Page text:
"There may be a time to build a library/conference center in Lee County, but this is not it," Arrington said. "The way this economy is, now is a horrible time to even consider this. Most regular folks like me don't have anyone we can collect tax money from whenever we can't pay our bills.

"I've talked with a lot of people who are upset with the way SPLOST money is being used by the county who say they plan to vote against it the next time it comes up."

Hinman then told the Commission he was concerned that efforts to bring the project within budget would end up diminishing the library.

"The way we see it, we have the state money and the SPLOST money to build a library," the Library Board chair said. "Our concern is that you'll end up taking away from the library for the conference center.

We don't think the library should suffer.

"I'd hate for us to sit down at one meeting and start cutting things out and then three years or so down the road find out that we would have been better off in the long run to leave those things in."

Roland then turned the conversation away from the proposed project and called for more fire/EMS stations in the county.

"If the county's going to go into debt, I'd rather see us go into debt in a way that will protect our citizens," he said. "Mr. Duffy just ran his campaign saying the protection and safety of our citizens is our No. 1 priority. I know y'all don't think I have any vision, but my vision is for everyone in this county to be treated the same.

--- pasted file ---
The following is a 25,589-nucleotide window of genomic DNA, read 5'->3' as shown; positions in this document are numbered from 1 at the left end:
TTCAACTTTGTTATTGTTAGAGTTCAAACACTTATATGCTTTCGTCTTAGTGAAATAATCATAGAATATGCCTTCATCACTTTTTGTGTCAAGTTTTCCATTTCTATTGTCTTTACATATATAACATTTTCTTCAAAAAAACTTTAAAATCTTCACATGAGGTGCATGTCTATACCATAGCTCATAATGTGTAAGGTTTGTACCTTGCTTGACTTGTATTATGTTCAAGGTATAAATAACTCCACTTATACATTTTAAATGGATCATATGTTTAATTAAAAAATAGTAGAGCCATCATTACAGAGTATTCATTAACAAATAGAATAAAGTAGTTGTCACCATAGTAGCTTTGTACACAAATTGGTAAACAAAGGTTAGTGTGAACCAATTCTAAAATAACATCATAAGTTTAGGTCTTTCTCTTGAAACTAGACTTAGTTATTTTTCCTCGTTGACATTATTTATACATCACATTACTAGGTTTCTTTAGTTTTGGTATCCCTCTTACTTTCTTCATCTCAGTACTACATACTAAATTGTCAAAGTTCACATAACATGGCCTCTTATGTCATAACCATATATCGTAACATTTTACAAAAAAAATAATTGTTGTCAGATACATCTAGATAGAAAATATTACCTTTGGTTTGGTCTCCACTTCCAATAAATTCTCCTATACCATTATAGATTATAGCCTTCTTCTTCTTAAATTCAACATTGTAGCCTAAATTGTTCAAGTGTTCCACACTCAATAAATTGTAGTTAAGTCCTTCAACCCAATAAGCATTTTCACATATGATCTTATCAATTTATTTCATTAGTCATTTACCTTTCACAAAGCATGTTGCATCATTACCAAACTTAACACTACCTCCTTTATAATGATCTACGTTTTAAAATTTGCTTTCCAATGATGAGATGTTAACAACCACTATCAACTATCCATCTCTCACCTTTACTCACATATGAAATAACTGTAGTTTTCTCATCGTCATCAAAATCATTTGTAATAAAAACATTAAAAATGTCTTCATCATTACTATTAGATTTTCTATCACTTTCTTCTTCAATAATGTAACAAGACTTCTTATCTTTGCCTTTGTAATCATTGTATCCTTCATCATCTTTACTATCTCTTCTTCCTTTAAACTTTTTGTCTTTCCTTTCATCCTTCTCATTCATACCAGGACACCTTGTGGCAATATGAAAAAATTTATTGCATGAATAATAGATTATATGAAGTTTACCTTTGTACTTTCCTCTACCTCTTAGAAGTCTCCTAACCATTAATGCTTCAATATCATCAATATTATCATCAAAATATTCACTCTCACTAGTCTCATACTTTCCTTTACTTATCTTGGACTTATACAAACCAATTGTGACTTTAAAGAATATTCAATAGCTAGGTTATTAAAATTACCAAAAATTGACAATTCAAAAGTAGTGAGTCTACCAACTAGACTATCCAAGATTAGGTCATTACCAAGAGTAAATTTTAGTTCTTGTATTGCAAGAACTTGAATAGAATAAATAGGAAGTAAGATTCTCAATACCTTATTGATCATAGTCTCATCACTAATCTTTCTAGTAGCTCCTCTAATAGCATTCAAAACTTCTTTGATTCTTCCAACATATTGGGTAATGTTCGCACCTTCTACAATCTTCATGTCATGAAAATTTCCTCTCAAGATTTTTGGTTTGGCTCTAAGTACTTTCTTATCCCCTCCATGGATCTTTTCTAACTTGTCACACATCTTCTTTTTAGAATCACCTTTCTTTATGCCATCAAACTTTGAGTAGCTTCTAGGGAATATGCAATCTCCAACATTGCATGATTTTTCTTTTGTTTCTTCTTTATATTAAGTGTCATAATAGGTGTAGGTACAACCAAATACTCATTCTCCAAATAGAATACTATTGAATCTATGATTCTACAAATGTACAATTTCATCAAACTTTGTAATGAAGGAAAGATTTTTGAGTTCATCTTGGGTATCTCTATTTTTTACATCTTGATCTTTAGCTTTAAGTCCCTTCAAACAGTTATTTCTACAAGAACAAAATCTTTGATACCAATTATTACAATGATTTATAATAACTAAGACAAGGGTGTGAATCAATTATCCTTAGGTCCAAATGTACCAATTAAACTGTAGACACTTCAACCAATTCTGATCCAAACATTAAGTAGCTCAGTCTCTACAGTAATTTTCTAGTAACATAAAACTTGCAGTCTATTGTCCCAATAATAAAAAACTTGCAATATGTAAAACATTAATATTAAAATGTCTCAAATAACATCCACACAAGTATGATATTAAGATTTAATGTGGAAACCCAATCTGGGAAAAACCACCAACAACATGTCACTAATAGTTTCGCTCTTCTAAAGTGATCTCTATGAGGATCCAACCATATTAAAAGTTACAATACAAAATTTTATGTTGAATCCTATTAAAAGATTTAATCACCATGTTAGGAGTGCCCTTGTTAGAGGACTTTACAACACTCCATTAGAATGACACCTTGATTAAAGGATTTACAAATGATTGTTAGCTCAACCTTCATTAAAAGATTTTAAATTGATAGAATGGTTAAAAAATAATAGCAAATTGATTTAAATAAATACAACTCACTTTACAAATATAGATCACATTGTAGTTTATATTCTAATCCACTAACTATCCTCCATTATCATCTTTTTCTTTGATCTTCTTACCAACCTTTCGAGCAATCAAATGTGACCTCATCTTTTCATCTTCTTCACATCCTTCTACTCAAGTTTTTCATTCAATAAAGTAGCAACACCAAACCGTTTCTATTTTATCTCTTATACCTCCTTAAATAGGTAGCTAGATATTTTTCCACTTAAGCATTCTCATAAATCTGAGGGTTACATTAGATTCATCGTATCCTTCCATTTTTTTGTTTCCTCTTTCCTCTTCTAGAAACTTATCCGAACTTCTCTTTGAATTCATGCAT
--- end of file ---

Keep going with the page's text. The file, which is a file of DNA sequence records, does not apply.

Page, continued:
"People here are upset because their insurance keeps going up because of our lack of fire protection."

Muggridge responded to Roland's complaint.

"Isn't it true that people knew there were no fire stations (near their homes) when they moved there?" asked Muggridge, an insurance agent.

"Let's go there," Roland responded. "My parents moved into their house 60 years ago, before there was even a volunteer fire department. I don't want to hear that crap."

Muggridge had a ready reply.

"You keep implying that we're not treating everyone the same, but that's simply not true," he said. "Yes, there has been tremendous growth in the southern part of the county, but the majority of that growth has come through the investment of private dollars."

Duffy admonished Roland.

"I think this board has spent the county's tax dollars with a vision for the future," he said. "There are only so many dollars to be spent, that's the bottom line. Unless you want to raise taxes."

Hinman cut into the discussion.

"Why don't we talk about the library/conference center?" he said.

Spalinger told the Commission the current bids on the project would be good for only 60 days, and Richards mentioned that reducing the capacity of the conference center from 400 to 300 seats would initially save "around $283,000." That's when Nelson injected a question about public input into the discussion.

"This is a meeting between the Board of Commissioners, the Library Board and our architects," Duffy said. "You're out of order."

When Nelson persisted, Hinman asked him, "Do you want to be personally involved in this redesign? Is that what you're asking?"

Duffy finally cut off Nelson with his gavel, prompting the post-meeting ire of Gladin.

"We're going to get this worked out," Duffy said after the meeting as animated conversations swirled around him. "We're going to do our best to get this project within our budget."